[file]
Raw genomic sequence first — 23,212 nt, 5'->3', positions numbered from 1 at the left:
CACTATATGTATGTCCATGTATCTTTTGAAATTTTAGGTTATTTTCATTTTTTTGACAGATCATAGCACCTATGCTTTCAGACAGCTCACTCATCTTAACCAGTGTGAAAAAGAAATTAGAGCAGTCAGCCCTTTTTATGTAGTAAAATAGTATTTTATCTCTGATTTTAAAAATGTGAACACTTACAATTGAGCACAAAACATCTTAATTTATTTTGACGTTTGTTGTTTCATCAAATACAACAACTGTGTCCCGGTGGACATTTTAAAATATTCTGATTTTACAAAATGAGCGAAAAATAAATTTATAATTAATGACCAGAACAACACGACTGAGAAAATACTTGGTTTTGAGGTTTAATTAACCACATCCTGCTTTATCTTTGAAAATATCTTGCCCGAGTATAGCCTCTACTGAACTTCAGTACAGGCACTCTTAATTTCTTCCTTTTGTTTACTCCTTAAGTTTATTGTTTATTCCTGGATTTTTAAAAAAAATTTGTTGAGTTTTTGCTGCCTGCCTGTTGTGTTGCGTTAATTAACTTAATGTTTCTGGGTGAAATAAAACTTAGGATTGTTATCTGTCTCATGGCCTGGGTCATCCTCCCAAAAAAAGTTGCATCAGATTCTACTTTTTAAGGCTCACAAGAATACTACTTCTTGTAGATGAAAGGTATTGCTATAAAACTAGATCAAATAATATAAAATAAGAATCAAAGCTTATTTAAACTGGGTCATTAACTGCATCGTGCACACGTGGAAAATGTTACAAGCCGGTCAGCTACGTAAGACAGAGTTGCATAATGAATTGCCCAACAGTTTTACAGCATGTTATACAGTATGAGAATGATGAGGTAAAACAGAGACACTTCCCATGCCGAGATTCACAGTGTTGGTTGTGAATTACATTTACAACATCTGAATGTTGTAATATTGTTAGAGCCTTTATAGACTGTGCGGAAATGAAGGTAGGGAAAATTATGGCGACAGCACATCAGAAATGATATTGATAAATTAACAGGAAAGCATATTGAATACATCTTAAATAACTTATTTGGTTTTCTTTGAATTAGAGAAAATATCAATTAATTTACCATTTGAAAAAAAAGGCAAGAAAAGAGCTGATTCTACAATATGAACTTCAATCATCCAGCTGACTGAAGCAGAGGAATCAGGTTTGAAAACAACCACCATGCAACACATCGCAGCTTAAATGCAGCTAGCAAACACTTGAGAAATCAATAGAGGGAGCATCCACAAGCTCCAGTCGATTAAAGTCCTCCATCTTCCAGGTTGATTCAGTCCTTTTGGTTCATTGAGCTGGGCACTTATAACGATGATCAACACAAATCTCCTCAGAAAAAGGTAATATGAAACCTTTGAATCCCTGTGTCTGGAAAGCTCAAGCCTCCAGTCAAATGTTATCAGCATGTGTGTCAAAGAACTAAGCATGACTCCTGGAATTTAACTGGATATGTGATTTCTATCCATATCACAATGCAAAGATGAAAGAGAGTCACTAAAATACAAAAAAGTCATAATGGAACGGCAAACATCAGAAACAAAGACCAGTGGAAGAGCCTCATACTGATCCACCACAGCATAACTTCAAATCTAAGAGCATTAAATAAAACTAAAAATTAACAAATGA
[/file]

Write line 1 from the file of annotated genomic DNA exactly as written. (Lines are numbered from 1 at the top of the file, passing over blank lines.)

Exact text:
Raw genomic sequence first — 23,212 nt, 5'->3', positions numbered from 1 at the left: